Breckyn Alexander

Interview & Photography by Hilary Maloney

Interior designer, Breckyn Alexander, recently opened the doors of her handsomely collected interiors, art, and consignment boutique, BMA At Home, in Athens, Georgia as an extension of her established interior design business.  BMA At Home is a cultured collection of interiors that reflects her pioneering take on design.

Tell us a little more about yourself and your new shop.

BMA At Home is a retail extension of BMA Designs. The store is an interiors, art, and consignment boutique with a mix of inventory, an estimated 25% consignment, 25% vendor product, and 50% product that I curate.  My vendors have traveled to Demark, India,China… so the vendor inventory takes BMA At Home off the beaten path of other interior stores.  The mix of product makes the store distinctive and refreshing to the retail client

How did you get started with BMA Designs?

Well, a bit of honesty here…in 2008, I was working for an Architectural and Engineering firm.  Along with many other industries the Architectural and Engineering industry bottomed out. I decided to branch out, turn the page, and start my own company, focusing on interiors and sustainable consulting for my commercial contractors.  I was young, and felt if I could make things work during the current downturn, I could surly succeed when the pendulum swung back around.  Well, the pendulum did swing in the favor of BMA Designs.  With hard work, a bit of stubbornness, and support from some of the best in the industry, things continue to move forward.

What led you to open your own store?

I had a strong desire to be more connected to my community.  My drop-in shoppers add creative energy to my day and keep me on my toes. Good energy equals strong design, which is good news for my design clients.  

What does your typical day look like?

First things first, coffee! Then breakfast with the men of my life, my husband, my precious son and two golden retrievers.  Then maybe 10 minutes of news and I’m off.  I knock out emails first thing in the morning or at least give a good attempt.  Then design client meetings from around 10-2. Then its coffee time again! Next to my studio and BMA At Home, which share a storefront.  I spend the afternoons designing and spending time with my BMA At Home clients.  Six o’clock, I wrap things up and I’m off to spend time with my family.

What inspires your work as a designer?

As the designer with new construction or a major renovation, my inspiration most certainly is the project site.  Integration of the proposed building to the site really gets my wheels turning and my creative energy flowing.  The exterior and interior design, all the way to the interior finishes and furnishings should contribute to the unity of the site.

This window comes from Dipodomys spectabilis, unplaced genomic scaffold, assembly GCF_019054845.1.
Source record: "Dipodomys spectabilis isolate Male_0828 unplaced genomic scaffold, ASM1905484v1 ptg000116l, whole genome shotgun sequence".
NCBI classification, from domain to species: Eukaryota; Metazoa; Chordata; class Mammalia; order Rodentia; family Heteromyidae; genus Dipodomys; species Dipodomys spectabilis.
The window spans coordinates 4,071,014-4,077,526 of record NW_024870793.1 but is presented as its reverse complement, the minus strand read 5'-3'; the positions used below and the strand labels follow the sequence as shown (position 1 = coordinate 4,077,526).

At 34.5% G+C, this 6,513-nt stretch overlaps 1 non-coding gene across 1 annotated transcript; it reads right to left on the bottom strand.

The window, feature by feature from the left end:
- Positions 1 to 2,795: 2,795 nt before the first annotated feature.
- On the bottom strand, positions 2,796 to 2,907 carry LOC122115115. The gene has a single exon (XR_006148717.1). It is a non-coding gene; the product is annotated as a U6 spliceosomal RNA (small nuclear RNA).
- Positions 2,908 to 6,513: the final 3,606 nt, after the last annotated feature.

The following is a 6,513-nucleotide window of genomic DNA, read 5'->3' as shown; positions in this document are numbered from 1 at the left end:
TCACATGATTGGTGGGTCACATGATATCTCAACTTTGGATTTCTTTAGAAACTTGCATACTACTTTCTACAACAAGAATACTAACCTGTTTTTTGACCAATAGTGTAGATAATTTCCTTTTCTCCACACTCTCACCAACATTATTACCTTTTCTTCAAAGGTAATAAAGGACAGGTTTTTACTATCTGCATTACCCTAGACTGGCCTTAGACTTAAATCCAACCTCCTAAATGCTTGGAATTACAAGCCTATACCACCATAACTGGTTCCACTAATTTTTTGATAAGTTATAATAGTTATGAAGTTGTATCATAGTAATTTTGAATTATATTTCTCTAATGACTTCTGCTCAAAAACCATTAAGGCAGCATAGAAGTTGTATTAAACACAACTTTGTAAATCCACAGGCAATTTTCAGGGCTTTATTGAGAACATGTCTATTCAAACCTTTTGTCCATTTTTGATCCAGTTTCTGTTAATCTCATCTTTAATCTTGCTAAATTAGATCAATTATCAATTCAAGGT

Secondly, but of equal value, I am inspired by the people who will live in the space I create. Every client is uniquely different.  My clients make my job refreshing and ever changing.

Outside of your work, what sparks your creativity?

I am inspired by being outside in my garden, taking a walk, immersing myself in my community, fashion, and jewelry. I am obsessed with seeing how things are put together and uncommon material usage.   

Did you grow up in a creative household?

No, my mom says I have the only creative gene in the household.  I was always the unconventional one who simply thought about things differently than the others in my family.  I did get my work ethic from my mom. I’m just a worker.  I love what I do... so it’s easy to work.  

Do you have any advice for interior designers starting out?

Get your warm body on as many job sites as possible.  Seeing how structures are built throughout the construction process is invaluable.  If you understand how structures are built you have the freedom to design with confidence.

Any advice for readers wanting to incorporate sustainable decor in their own homes?

The single most relevant factor for interior décor and sustainability is craftsmanship.  Nothing is more wasteful than disposable furniture.  I also look heavily upon where a product is constructed, and using local products is a win-win situation. Sustainability supports the local economy and doesn’t rack up transportation miles before the product arrives in your home.  

Where do you see yourself and your business in 10 years?

The first thing I think about when I think 10 years out is family, which includes the dogs.  As far as my career I always dream big. If you don’t dream big no one else will for you. Designing my own furniture and fabric line would suit nicely.